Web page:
Nonetheless, despite his lofty ideals, critics Bier Appel , Aguilar have noted that the figure of Samuel is morally ambivalent. At one level, the main character possesses a visionary quality that endows him with a heroic, quasi supra-human stature. In this context, political emancipation is portrayed as the result of the gradual but inexorable development of a national consciousness. Thus, through Samuel, Alencar suggests that the longing for freedom is ingrained in the national psyche. Even though they fulfilled an important role in the establishment and propagation of European culture in the New World, the Jesuits, in their zeal to convert the indigenous subjects, also had several confrontations with other European settlers, including members of the colonial authority in Brazil.
During colonial times and after independence, such theories created, in the popular imagination, the perception of the Jesuits as duplicitous, Machiavellian figures. It was precisely the suspicion that the members of the Company of Jesus planned to establish an independent state within Portuguese colonial dominions that lead the Marquis de Pombal to declare their expulsion from Brazil in Both novels contain sinister Jesuit villains.
In the tenth scene of the third act, the Count of Bobadela accuses the religious order of greed and of treason.
Desiring to expand the worldly power of his order, Samuel wants to extend this sovereignty to the entirety of Brazil. According to him. Oscillating between noble impulses and Machiavellian behavior, Samuel cannot completely fulfill the role of the romantic, foundational father of the nation. His dream imperils what Alencar believed to be the fundamental principle of the nation: the heterosexual family.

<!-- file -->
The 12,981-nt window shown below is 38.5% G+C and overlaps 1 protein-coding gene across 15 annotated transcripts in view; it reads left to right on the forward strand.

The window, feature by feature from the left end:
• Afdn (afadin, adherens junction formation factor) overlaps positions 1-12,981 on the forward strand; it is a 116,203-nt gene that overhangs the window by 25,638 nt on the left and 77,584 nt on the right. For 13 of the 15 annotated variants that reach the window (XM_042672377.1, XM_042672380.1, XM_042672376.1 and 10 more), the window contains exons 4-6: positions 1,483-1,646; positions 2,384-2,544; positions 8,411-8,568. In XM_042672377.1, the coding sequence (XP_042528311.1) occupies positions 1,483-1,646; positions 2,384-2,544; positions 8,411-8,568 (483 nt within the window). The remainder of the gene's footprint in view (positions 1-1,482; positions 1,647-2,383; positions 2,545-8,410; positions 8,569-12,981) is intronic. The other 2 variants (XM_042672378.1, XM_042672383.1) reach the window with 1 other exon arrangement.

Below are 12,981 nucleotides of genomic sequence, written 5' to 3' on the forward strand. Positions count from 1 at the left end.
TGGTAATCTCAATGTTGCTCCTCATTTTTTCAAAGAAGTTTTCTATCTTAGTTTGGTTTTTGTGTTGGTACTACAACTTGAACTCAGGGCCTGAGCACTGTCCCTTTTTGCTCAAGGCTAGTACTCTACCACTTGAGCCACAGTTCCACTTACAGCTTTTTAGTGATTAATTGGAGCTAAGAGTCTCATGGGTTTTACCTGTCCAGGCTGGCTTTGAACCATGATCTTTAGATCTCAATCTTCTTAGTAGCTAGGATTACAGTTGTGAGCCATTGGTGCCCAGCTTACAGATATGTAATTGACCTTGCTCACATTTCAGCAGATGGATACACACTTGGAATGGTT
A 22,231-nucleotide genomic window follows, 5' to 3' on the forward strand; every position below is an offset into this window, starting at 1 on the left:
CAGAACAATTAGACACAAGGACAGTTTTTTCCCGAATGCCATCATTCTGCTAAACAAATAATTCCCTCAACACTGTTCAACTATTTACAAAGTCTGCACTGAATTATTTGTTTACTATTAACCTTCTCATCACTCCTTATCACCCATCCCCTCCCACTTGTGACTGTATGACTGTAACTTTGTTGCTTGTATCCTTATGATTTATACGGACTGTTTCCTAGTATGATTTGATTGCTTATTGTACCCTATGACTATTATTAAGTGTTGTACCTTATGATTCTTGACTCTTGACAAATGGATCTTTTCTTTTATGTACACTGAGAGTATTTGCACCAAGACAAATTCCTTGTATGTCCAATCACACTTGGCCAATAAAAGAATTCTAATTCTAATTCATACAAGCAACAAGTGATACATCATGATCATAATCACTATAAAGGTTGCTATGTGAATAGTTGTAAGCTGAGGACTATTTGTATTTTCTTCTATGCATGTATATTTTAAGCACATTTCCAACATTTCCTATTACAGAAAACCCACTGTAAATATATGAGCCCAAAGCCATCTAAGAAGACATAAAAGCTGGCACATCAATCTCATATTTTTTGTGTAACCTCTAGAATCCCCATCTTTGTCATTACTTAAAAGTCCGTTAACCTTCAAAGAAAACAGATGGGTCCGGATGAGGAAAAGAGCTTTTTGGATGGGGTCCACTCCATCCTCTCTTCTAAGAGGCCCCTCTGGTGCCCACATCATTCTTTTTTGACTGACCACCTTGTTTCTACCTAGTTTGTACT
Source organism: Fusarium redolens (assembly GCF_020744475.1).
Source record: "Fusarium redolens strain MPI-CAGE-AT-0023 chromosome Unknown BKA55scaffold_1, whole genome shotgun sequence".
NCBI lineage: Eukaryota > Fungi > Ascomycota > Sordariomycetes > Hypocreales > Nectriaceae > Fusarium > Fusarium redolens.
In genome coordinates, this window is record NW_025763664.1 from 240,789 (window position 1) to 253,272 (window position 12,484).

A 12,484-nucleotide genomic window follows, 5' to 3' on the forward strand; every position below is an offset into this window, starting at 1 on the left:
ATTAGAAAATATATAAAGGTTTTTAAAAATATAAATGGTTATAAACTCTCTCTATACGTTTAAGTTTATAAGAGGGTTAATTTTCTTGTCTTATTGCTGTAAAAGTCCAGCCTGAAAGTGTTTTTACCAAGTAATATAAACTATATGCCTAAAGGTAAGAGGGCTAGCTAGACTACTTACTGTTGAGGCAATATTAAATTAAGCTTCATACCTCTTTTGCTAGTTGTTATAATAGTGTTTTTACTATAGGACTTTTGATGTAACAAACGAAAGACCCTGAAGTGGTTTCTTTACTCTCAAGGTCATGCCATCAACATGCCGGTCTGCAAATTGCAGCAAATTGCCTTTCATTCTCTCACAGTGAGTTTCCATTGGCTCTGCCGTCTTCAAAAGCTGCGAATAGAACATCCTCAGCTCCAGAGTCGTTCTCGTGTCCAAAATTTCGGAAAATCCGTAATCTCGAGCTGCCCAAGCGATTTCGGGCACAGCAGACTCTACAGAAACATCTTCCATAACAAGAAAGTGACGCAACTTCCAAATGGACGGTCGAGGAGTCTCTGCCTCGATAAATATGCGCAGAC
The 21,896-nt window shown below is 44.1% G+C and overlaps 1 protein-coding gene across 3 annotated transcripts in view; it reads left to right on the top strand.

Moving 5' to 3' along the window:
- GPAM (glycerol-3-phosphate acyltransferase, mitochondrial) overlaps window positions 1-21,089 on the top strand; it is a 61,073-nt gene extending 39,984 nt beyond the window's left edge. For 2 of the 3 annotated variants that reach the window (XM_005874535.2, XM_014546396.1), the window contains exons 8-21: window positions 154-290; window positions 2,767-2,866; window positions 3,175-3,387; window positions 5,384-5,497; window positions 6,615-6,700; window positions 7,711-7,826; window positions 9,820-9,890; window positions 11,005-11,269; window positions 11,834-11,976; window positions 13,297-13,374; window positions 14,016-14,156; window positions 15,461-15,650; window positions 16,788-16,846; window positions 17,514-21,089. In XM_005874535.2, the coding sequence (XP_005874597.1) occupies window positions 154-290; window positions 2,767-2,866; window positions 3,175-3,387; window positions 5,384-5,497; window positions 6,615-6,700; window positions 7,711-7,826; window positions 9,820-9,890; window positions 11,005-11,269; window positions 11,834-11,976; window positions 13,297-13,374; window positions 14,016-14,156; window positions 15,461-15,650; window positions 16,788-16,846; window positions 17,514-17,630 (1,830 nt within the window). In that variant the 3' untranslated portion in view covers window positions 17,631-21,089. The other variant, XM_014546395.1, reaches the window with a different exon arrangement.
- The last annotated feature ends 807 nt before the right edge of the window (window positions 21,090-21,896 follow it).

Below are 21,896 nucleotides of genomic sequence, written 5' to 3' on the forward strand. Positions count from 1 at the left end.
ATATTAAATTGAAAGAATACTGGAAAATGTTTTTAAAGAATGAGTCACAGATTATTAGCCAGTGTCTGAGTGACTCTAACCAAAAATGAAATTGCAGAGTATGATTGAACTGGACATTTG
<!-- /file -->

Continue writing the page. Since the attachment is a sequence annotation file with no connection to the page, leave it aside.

For Samuel the romantic union between spouses must give way to the patriotic union between the nation and its citizens. In Foundational Fictions. In these romances, the family is seen as the basis of the newly emerging societies. Familial bonds not only helped the demographic growth of recently formed states but; at least in the idealized realm of fiction, also consolidated the alliances between different segments of the divided, post-colonial societies.
According to Sommer, the fecund unions between diverse segments of society told a tale of national reconciliation and, therefore, created a stratagem for a prosperous future. We generally think of a text as a sequence of words and punctuation, not characters:. The tags consist of some syntactic information, followed by a plus sign, followed by a conventional part-of-speech tag. Let's strip off the material before the plus sign:. Here's a function that takes a word and a specified amount of context measured in characters , and generates a concordance for that word. We already know that n is the most common tag, so we can set up a default tagger that tags every word as a noun, and see how well it does:.
Evidently, about one in every six words is a noun.
Let's improve on this by training a unigram tagger:. The sentence tokenizer can be trained and evaluated on other text. The source text from the Floresta Portuguese Treebank contains one sentence per line.
We read the text, split it into its lines, and then join these lines together using spaces. Now the information about sentence breaks has been discarded. We split this material into training and testing data:. NLTK's data collection includes a trained model for Portuguese sentence segmentation, which can be loaded as follows. It is faster to load a trained model than to retrain it. Now we can use these to filter text. Let's find the most frequent words other than stopwords and print them in descending order of frequency:.
Type the name of the text or sentence to view it. Type: 'texts ' or 'sents ' to list the materials. Tudo nessa f mim mesmo.
We can automatically generate random text based on a given text, e. Texts as List of Words A few sentences have been defined for you. Processing Tasks Simple Concordancing Here's a function that takes a word and a specified amount of context measured in characters , and generates a concordance for that word.